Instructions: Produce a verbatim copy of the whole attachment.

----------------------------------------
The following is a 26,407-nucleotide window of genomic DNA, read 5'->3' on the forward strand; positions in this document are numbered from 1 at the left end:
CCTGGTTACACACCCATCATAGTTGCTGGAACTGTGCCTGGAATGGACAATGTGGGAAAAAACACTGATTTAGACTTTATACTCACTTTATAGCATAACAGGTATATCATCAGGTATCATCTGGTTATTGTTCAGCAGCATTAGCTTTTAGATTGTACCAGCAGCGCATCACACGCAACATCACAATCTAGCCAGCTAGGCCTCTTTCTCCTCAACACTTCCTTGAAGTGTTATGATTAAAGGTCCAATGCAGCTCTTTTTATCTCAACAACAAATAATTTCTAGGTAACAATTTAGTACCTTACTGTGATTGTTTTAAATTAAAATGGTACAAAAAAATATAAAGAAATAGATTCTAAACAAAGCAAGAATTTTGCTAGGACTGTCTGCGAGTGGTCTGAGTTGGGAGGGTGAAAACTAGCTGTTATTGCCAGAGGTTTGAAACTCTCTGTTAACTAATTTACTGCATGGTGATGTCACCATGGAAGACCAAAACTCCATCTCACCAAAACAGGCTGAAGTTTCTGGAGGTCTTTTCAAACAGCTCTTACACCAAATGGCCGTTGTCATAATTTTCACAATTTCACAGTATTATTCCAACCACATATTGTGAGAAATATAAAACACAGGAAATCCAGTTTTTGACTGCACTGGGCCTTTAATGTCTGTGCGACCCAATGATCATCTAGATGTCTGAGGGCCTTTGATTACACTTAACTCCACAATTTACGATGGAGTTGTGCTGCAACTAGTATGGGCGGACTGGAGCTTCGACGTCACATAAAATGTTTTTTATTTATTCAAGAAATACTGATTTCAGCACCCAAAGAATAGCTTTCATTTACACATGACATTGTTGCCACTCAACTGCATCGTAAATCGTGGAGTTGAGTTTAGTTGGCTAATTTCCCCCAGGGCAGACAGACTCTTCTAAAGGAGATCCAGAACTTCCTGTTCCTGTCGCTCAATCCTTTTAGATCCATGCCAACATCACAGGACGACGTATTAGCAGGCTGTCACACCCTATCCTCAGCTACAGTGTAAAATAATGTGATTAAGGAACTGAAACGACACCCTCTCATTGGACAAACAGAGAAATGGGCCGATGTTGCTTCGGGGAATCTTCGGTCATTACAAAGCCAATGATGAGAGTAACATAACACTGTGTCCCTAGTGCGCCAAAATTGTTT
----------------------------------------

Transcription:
The following is a 26,407-nucleotide window of genomic DNA, read 5'->3' on the forward strand; positions in this document are numbered from 1 at the left end:
CCTGGTTACACACCCATCATAGTTGCTGGAACTGTGCCTGGAATGGACAATGTGGGAAAAAACACTGATTTAGACTTTATACTCACTTTATAGCATAACAGGTATATCATCAGGTATCATCTGGTTATTGTTCAGCAGCATTAGCTTTTAGATTGTACCAGCAGCGCATCACACGCAACATCACAATCTAGCCAGCTAGGCCTCTTTCTCCTCAACACTTCCTTGAAGTGTTATGATTAAAGGTCCAATGCAGCTCTTTTTATCTCAACAACAAATAATTTCTAGGTAACAATTTAGTACCTTACTGTGATTGTTTTAAATTAAAATGGTACAAAAAAATATAAAGAAATAGATTCTAAACAAAGCAAGAATTTTGCTAGGACTGTCTGCGAGTGGTCTGAGTTGGGAGGGTGAAAACTAGCTGTTATTGCCAGAGGTTTGAAACTCTCTGTTAACTAATTTACTGCATGGTGATGTCACCATGGAAGACCAAAACTCCATCTCACCAAAACAGGCTGAAGTTTCTGGAGGTCTTTTCAAACAGCTCTTACACCAAATGGCCGTTGTCATAATTTTCACAATTTCACAGTATTATTCCAACCACATATTGTGAGAAATATAAAACACAGGAAATCCAGTTTTTGACTGCACTGGGCCTTTAATGTCTGTGCGACCCAATGATCATCTAGATGTCTGAGGGCCTTTGATTACACTTAACTCCACAATTTACGATGGAGTTGTGCTGCAACTAGTATGGGCGGACTGGAGCTTCGACGTCACATAAAATGTTTTTTATTTATTCAAGAAATACTGATTTCAGCACCCAAAGAATAGCTTTCATTTACACATGACATTGTTGCCACTCAACTGCATCGTAAATCGTGGAGTTGAGTTTAGTTGGCTAATTTCCCCCAGGGCAGACAGACTCTTCTAAAGGAGATCCAGAACTTCCTGTTCCTGTCGCTCAATCCTTTTAGATCCATGCCAACATCACAGGACGACGTATTAGCAGGCTGTCACACCCTATCCTCAGCTACAGTGTAAAATAATGTGATTAAGGAACTGAAACGACACCCTCTCATTGGACAAACAGAGAAATGGGCCGATGTTGCTTCGGGGAATCTTCGGTCATTACAAAGCCAATGATGAGAGTAACATAACACTGTGTCCCTAGTGCGCCAAAATTGTTT